• Now the host has two sets of IPv6 addresses - one from pref_a and one from pref_b. Addresses from pref_a are unusable: even if the outgoing packets are not dropped by anti-spoofing filters,the return traffic wouldn’t be able to reach the host. So if the host selects an address from pref_a as a source address for outgoing communication (as per RFC6724 or by using any other custom algorithms), the traffic would be dropped, causing user-visible outages.

It should be noted that the Detecting Network Attachment algorithm defined in [RFC6059] relies on the combination of the link-layer address and the link-local IPv6 address of a router to be unique across links. However that assumption doesn't often hold. For example, network administrators prefer to configure the same, easy to remember link-local address (e.g. 'fe80::1') to router interfaces on different links. Some router implementations are known to use the virtual router MAC address to create the Modified Extended Unique Identifier (EUI)-64 identifiers for VRRPV3 virtual link-local addresses (violating Section 7.4 of [RFC5798]). As a result, all links with the same VRRP ID (and hence the same virtual router MAC address) would have the same virtual link-local address as well.

5. Default Address Selection Rule 5.5, Default Router Selection and Renumbering

Rule 5.5 of the Default Source Address Selection ([RFC6724]) requires the host to prefer addresses in a prefix advertised by the next-hop. It allows the multihomed host to select the source address correctly: when two routers advertize different prefixes, the host will be sending packets with source address from a given prefix to the router the prefix was received from.

In case of renumbering if both old and new prefixes are advertized by the same router (received from a router with the same link-local address), then Rule 5.5 doesn't help selecting the correct (working) source address. However if the subnet change also leads to the default router address change, then a host implementing Rule 5.5 could recover from the renumbering quickly:

  • The host is connected to a network A, receives an RA from the router (link-local address LLA_A) with a PIO containing pref_a, forms IPv6 addresses from that prefix using SLAAC.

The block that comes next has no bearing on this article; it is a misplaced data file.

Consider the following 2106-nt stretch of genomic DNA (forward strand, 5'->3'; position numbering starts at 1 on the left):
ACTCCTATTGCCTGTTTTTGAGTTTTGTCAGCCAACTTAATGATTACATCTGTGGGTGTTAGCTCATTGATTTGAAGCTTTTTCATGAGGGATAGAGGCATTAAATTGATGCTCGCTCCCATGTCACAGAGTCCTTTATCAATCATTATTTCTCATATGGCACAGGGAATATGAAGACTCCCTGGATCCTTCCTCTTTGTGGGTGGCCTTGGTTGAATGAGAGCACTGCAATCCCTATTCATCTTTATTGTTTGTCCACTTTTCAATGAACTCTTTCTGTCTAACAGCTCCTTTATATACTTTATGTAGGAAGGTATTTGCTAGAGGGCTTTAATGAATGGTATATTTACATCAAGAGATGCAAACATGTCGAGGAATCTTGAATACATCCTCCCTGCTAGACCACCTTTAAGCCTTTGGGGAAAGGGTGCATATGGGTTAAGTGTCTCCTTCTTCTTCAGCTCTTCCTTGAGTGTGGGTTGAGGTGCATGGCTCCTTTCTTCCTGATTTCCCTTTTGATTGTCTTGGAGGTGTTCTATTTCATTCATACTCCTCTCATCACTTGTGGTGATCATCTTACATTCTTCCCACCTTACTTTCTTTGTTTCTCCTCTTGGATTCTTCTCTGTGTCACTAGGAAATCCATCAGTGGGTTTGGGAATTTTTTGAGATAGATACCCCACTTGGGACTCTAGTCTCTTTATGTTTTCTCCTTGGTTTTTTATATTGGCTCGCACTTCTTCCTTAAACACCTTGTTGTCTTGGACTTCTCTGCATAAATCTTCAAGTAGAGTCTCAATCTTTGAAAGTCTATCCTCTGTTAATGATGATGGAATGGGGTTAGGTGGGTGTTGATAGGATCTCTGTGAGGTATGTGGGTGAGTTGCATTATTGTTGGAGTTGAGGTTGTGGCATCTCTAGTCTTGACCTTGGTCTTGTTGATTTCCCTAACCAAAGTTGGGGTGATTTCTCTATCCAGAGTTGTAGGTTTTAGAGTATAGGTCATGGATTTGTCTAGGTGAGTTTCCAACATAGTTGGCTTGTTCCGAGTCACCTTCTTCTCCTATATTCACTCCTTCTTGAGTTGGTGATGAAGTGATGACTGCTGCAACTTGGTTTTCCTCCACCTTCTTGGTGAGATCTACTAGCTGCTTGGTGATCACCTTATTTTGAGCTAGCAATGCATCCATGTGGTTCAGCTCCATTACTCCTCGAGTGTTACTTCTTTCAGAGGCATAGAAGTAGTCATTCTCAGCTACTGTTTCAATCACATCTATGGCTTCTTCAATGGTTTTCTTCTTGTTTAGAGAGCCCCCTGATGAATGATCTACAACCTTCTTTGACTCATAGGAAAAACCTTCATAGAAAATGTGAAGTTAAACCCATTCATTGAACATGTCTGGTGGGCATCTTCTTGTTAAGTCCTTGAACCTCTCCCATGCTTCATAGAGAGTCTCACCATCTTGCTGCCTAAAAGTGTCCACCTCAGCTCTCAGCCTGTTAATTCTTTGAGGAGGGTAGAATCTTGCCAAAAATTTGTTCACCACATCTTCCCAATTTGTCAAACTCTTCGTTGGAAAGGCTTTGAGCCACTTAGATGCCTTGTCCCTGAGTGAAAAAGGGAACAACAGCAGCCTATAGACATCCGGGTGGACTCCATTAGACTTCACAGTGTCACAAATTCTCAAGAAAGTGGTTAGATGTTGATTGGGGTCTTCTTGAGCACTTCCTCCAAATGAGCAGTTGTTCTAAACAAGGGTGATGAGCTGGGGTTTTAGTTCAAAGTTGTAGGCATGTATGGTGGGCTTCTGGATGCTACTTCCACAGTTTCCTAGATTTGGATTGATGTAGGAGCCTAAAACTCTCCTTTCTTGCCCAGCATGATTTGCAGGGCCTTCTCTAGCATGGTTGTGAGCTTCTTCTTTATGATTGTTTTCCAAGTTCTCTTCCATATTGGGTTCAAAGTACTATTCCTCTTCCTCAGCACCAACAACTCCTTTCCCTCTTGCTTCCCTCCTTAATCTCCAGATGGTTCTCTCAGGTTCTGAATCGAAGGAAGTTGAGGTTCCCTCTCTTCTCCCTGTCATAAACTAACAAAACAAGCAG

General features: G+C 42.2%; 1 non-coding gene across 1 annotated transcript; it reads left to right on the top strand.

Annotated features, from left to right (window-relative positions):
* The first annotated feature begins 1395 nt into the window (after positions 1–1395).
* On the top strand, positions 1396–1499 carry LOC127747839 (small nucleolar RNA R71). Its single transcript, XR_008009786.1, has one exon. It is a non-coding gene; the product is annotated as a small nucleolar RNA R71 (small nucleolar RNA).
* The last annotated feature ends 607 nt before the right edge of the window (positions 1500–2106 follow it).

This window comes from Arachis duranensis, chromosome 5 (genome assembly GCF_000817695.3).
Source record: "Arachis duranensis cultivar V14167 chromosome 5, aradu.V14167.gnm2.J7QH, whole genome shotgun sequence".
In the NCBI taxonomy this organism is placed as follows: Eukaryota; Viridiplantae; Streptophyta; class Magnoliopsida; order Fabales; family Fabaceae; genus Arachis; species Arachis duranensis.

• The host attachment changes from network A to network B or an IPv6 prefix configured on the network changes from pref_a to pref_b. The host doesn’t detect the network change and doesn’t clear the IPv6 stack.

  • The host receives an RA from the router (link-local address LLA_B) with a new PIO for pref_b and forms new addresses from that prefix.

  • Link-local address LLA_A is not reachable anymore, as the host changes the network attachment point. Neighbor Unreachability Detection ([RFC4861]) detects it and removes LLA_A from the list of default routers.

  • The host is using LLA_B as a next-hop for outgoing traffic, so addresses from the pref_b are selected, and addresses from pref_a are not used.

As per [RFC8028], "A host SHOULD select default routers for each prefix it is assigned an address in. Routers that have advertised the prefix in their Router Advertisement message SHOULD be preferred over routers that do not advertise the prefix.". If the host complies with [RFC8028], then the proposed mechanism would work even better, and would provide fast recovery from a renumbering event.

  • The host selects a default router (LLA_A) for pref_a.

  • When the host receives an RA from LLA_B, containing pref_b, the host selects another default gateway, LLA_B.

  • Neighbor Unreachability Detection detects that LLA_A is not reachable, and removes it from the neighbor cache table, so the host can not use it as a default gateway anymore. The host switches to LLA_B and, in accordance with Rule 5.5, starts using addresses from pref_b.

6. Outage Duration During Renumbering Event

When the IPv6 subnet changes (either because the given link has been renumbered, or because the client has moved to another link), there are two factors contributing to the duration of the outage:

  • Time required for the host to receive new configuration information (RAs containing new PIOs).

  • Time required for the host to deprecate the old configuration information.

6.1. Receiving New Configuration Information from Routers

There is always a delay between the network subnet change (renumebring event or link change event) and arrival of an RA. To reduce that delay in case of undetected link change, the network administrators SHOULD reduce MinRtrAdvInterval and MaxRtrAdvInterval ([RFC4861]) to ensure that RAs are sent often. In case of the link renumbering, the router SHOULD notify hosts by sending an RA with the new information. While Requirement L-13 of [RFC7084] requires that the IPv6 CE router MUST send an RA immidiately after the delegated prefix changes, that section does not explicitly requires the new prefix to be included. Also, that behaviour is only mandatory for CPE devices, while other routers (Enterprise-grade devices, for example) comply with Section 6.2.4 of [RFC4861] which says: